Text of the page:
The old 45Q offered a $10/mt tax credit for CO2 from a CCS project using EOR and $20/mt for dedicated geologic storage, to a limit of 75mn mtons. The revised 45Q gradually increases these tax credits to $35/mt and $50/mt, respectively, by 2026. The revamped tax credit applies for a 12-year period beginning on the date the CCS project comes online, and for an unlimited volume of CO2 stored.
Congressional science and engineering fellow with the American Association for the Advancement of Science in Washington, DC, Ryan Edwards said: "The new tax credits are the most significant policy incentivising carbon capture, utilisation and storage in the world today…. This is the first time we've had a policy in front of us that lets us seriously consider deployment on a large scale.”
However, to date, the new 45Q tax credit has failed to encourage positive final investment decisions (FID) for new commercial-scale CCS projects in the US. Not only are the new tax credits too small to make retrofit projects for coal-fired plants economic, but US plants tend to be relatively old, and hence close to their scheduled retirement dates, while the price of gas in the US is lower than coal, thanks to the shale revolution, especially when taking into account the higher energy efficiency rates of combined-cycle gas plants.
China to the Rescue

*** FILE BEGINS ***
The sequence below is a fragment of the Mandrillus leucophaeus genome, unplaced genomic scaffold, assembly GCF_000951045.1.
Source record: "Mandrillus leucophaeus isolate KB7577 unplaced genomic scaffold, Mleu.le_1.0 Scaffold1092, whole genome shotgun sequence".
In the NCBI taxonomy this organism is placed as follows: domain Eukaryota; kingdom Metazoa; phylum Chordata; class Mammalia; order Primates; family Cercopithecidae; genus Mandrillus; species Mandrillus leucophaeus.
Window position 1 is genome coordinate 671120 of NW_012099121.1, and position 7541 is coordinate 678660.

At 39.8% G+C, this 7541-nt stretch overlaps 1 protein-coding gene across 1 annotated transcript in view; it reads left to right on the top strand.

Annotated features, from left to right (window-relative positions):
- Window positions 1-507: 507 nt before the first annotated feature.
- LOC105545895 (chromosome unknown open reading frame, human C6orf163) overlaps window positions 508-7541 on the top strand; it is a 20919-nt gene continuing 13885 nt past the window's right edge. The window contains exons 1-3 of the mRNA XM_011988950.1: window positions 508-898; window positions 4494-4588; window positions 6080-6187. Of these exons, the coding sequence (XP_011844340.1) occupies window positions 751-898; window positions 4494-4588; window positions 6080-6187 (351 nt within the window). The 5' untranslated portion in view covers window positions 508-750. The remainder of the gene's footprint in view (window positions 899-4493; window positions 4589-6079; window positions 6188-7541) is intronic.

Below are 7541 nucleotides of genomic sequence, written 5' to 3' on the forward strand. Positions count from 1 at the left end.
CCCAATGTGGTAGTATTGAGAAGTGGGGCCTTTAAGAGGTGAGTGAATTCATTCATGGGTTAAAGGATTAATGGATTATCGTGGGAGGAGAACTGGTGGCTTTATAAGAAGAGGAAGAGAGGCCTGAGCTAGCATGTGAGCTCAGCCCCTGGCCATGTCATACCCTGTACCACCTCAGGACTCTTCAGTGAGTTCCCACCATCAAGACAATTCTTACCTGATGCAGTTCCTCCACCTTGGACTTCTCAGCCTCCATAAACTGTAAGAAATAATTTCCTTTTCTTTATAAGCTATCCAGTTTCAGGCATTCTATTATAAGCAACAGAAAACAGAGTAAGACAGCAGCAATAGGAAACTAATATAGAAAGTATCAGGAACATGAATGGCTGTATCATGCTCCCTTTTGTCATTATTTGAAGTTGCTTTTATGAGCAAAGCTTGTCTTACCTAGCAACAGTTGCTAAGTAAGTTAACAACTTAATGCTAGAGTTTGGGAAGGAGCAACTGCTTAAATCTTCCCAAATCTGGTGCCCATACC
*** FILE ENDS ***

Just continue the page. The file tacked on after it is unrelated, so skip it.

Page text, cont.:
Despite the US being the global leader in CCS and the recent efforts by its government to kickstart commercial-scale CCS deployment, China could become the first country to make the retrofitting of coal-fired power plants economically viable. China is the world’s largest emitter of CO2, having overtaken the US over the past decade, with around half of its emissions coming from coal-fired power plants. This has contributed to horrific air quality issues in most of its cities.
China’s coal fleet is young, with two-thirds of its coal-fired plants built since 2005, and hence having three or four more decades of scheduled life. And unlike the US, China is rapidly becoming a major importer of gas, resulting in relatively high prices due to significant transportation costs – whether LNG or transcontinental pipelines – and rising concerns about security of supply in as geopolitical tensions mount.
According to the GCCSI, the Chinese government has made “significant progress over the past decade” promoting the development and deployment of CCS, despite likening its efforts to an iceberg, as they are generally not well publicised – the major exception being the national government’s “blue sky” programme to combat local air pollution. These efforts tend to be directives and incentives provided by various levels of government, while a national carbon market will provide significant price support in the future. But the country’s first large-scale CCS project, CNPC-operated Jilin Oil Field CO2-EOR, was not commissioned until 2018.
China has over a 1,000 coal-fired power plants, roughly half the global total, and according to the International Energy Agency (IEA), about a third of these plants are well suited for CCS, including being within 250 km of geologic storage.
To conclude, development of CCS for coal-fired power plants may be stuck in the pre-commercial stage, but it has a great deal of potential, with governments such as the US and China increasingly serious about encouraging large-scale projects. This will likely contribute to less global gas consumption in coming decades than generally expected.